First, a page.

One of the things you learn if you have a small Miller […]
One of the things you learn if you have a small Miller Dynasty 200 a/c d/c inverter Tig welder is how to do welding on thick aluminum casting with less amperage. I have had the opportunity to weld with two really popular Tig welding inverters that are capable of Tig welding aluminum using 115v or 230v power; the Miller Dynasty 200dx and the Lincoln Invertec v205t. Both machines are high quality power sources but both of these welding machines are limited to around 200 amps output. Being limited to 200 amps makes you weld smarter not hotter. Instead of just setting the amperage to 275 and plowing ahead like you would on a heavy duty Tig Welding Machine, you have to use your head. Preheating thick aluminum parts is a proven way to reduce the amperage required to weld.
The single biggest tip for Tig welding aluminum castings is to use a helium/argon mix instead of straight argon. That's a pretty strong statement, but I stand behind it 100 percent.
A 50/50 argon/helium mix works great and so do mixes that contain up to 80 percent helium. Helium adds more energy to the arc and makes more difference on heavy aluminum than any other welding technique you can think of.
Did you know that a tig welding arc carries more voltage with helium gas without even adding more current? It's a fact.
Have you ever lit up on a heavy aluminum casting using straight argon gas and had to wait a really long time to even get a puddle? Not so when you add helium. You get a puddle immediately and it's even a cleaner puddle... an added bonus.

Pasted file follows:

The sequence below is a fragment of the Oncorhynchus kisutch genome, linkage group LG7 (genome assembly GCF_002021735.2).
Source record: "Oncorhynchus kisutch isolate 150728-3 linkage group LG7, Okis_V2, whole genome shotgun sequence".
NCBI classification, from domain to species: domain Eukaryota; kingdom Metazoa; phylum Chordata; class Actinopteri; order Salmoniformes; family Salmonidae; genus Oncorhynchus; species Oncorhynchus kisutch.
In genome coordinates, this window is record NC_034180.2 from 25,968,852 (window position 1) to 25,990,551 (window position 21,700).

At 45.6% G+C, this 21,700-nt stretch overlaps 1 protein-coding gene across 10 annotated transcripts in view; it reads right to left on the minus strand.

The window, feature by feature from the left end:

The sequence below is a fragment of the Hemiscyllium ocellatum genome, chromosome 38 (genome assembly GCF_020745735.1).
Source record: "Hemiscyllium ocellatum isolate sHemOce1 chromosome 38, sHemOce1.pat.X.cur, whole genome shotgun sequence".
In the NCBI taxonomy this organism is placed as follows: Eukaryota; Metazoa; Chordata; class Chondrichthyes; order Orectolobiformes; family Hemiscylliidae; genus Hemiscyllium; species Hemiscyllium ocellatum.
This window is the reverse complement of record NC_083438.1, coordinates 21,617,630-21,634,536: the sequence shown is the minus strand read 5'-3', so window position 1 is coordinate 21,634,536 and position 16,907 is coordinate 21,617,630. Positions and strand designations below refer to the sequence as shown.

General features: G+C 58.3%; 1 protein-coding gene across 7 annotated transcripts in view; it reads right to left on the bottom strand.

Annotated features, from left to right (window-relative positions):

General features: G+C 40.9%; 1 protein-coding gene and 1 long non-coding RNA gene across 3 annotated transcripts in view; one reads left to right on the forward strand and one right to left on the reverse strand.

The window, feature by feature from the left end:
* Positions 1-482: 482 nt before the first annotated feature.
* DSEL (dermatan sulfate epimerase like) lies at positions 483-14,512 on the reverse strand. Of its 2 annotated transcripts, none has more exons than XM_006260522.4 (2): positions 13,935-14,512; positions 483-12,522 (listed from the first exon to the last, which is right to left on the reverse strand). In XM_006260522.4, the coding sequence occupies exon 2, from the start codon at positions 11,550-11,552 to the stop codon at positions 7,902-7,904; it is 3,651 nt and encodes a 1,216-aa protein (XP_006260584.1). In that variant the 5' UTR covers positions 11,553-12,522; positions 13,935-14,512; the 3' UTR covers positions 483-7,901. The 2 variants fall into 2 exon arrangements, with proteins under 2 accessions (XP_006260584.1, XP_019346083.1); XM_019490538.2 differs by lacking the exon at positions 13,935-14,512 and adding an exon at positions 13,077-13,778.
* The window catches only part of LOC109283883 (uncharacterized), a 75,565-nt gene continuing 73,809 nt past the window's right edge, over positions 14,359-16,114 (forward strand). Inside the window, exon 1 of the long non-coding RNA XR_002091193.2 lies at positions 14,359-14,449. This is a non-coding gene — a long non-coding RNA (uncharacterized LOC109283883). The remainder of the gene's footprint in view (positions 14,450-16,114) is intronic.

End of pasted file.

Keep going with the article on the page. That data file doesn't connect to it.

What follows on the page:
Welding textbooks recommend straight argon for anything less than ¼ inch thick aluminum. But I am telling you that once you use an argon helium mix, I will wager you won't want to use straight argon again except for really thin aluminum sheet.
The second tip is to preheat the aluminum casting. A 200 degree preheat will work wonders and if you are using a small tig inverter like a Miller Dynasty 200dx or a Lincoln Invertec v205t, you only have about 200 amps to play with and you will need every bit of it. A preheat will get you over the hump.
It doesn't really matter how you get the part hot...A propane torch or old gas grill both work great.
The third tip is to be careful not to use too much torch gas. Just to be clear, that's the gas coming out of the tig cup.
Enough is enough and more is worse , not better. Use just enough flow to shield the puddle and not much more. If the noise from the arc is rattling your brains out, you probably have too much gas flow. Think about it, why would you want to blow cool gas on something you are trying to heat?
When you use too much torch gas flow, It is working against the arc, not with it.
Turn the torch gas down to 13-15 cfh and you can actually hear the difference. But remember that not all flowmeters are calibrated the same so if you get a fuzzy puddle, you may need to adjust the torch gas upward...but only enough to clean up the puddle.